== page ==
The first round of the presidential elections in Poland on Sunday confirmed what the opinion polls in recent weeks had predicted: firstly, although the incumbent President Andrzej Duda, candidate of the ruling national conservative party “Law and Justice” (PiS), received the largest share of the votes cast (43.7 %), it was clearly not enough for re-election in the first round. Second, his challenger for the run-off vote will be the liberal Warsaw Mayor Rafał Trzaskowski, candidate of the largest opposition alliance “Civic Coalition” (KO). According to current polls, the second round will be extremely close.
“Today’s result clearly shows that 58% of society wants change. I want to tell these citizens today very clearly that I am your candidate for change,” said Trzaskowski after the publication of the initial forecasts. The results of this presidential election clearly show that Poland’s democracy is alive and strong, and that Trzaskowski as modern candidate, who is also supported by the liberal Polish forces, has a real chance of becoming president.
The elections are being closely monitored throughout Europe, as the ruling party PiS has come into conflict with the EU on several occasions in the past five years because of its controversial reforms of the judiciary and the media. Duda’s main rival now promises to repair relations with Brussels. In his own words, he wants to “fight for a strong state, to fight for democracy”.
Now the run-off election is due to take place on 12 July. Even according to the latest polls the race between Duda and Trzaskowski would be extremely balanced and without clear favourites. There is a lot at stake: Which direction will Poland take in the coming years? The Polish president has a right of veto and the PiS does not currently have a three-fifths majority in the Sejm to override the veto. Duda’s defeat would therefore seriously affect the PiS’ ability to push through its controversial reforms.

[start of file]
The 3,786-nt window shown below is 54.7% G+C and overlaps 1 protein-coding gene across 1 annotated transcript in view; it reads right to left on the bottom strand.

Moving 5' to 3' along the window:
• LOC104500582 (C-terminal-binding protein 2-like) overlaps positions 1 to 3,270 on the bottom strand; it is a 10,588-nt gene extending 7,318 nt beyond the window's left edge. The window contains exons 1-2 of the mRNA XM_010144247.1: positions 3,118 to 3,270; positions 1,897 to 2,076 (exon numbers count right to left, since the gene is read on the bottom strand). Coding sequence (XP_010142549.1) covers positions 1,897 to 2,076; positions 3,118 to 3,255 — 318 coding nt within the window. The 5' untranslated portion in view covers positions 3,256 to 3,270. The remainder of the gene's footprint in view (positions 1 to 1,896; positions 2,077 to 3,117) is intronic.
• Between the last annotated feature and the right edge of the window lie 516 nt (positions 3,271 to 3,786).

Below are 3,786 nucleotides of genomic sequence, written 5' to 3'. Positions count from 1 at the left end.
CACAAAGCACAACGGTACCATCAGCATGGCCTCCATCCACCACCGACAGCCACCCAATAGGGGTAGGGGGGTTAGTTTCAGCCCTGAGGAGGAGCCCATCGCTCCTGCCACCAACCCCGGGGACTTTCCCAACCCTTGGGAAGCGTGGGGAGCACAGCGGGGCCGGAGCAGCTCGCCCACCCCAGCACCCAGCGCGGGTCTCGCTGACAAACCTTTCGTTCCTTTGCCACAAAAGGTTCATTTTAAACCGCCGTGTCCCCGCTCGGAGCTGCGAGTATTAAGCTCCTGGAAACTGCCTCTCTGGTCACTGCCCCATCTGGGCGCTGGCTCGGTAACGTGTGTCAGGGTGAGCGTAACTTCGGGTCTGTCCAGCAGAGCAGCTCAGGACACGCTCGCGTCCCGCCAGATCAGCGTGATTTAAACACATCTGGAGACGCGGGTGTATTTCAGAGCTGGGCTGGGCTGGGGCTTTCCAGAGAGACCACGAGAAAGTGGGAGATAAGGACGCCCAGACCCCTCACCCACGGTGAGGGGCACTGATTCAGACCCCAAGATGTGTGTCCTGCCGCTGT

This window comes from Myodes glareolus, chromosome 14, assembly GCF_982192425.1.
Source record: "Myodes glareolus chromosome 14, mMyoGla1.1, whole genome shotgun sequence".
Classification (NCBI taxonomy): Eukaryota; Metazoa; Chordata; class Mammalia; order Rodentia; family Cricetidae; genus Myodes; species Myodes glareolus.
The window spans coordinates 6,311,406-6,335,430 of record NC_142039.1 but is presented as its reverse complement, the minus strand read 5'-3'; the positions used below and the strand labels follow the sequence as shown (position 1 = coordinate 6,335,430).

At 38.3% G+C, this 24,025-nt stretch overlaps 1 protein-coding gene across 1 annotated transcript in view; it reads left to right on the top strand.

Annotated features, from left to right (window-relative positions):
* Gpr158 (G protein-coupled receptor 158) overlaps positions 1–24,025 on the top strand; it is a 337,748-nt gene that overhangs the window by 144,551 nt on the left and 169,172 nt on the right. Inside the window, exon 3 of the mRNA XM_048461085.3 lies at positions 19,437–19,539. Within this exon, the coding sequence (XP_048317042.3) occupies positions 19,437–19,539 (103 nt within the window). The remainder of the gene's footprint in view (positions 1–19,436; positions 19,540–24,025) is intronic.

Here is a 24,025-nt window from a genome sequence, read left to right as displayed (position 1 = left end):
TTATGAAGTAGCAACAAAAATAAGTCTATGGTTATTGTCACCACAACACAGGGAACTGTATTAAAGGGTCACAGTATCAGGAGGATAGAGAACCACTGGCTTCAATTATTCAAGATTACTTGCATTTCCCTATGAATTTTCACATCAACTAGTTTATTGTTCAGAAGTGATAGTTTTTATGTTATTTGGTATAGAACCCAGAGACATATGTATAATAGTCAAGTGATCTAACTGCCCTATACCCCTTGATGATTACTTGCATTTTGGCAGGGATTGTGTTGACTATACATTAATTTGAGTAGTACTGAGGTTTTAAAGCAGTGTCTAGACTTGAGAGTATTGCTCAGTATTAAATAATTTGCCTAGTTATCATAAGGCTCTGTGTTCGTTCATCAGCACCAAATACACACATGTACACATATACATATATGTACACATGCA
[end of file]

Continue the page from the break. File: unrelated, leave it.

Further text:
Trzaskowski Receives Over 30% of the Votes
According to provisional results, after counting 99% of the votes, Trzaskowski came second with 30.3%. Other candidates follow at a clear distance: the independent Szymon Hołownia (13.9%), the nationalist candidate Krysztof Bosak (6.9%), the leader of the Polish People’s Party Władysław Marcin Kosiniak-Kamysz (2.4%) and the representative of the Left Robert Biedroń (2.2%). The third placed Hołownia announced earlier that he would support Trzaskowski against Duda in the second round. The State Election Commission PKW will publish the final election results by Wednesday evening.
Voter turnout was high despite the Corona pandemic, at 64.4%. Special protective regulations applied in the polling stations.
Duda’s Electoral Campaign in the White House
Duda, who was still hoping for re-election in the first round at the beginning of May, tightened the tone of his election campaign due to the declining preferences in recent weeks. To make himself clear against Trzaskowski, who openly pleads for greater support and tolerance for sexual minorities in strictly Catholic Poland, Duda highlighted the LGBT issue several times during the election campaign.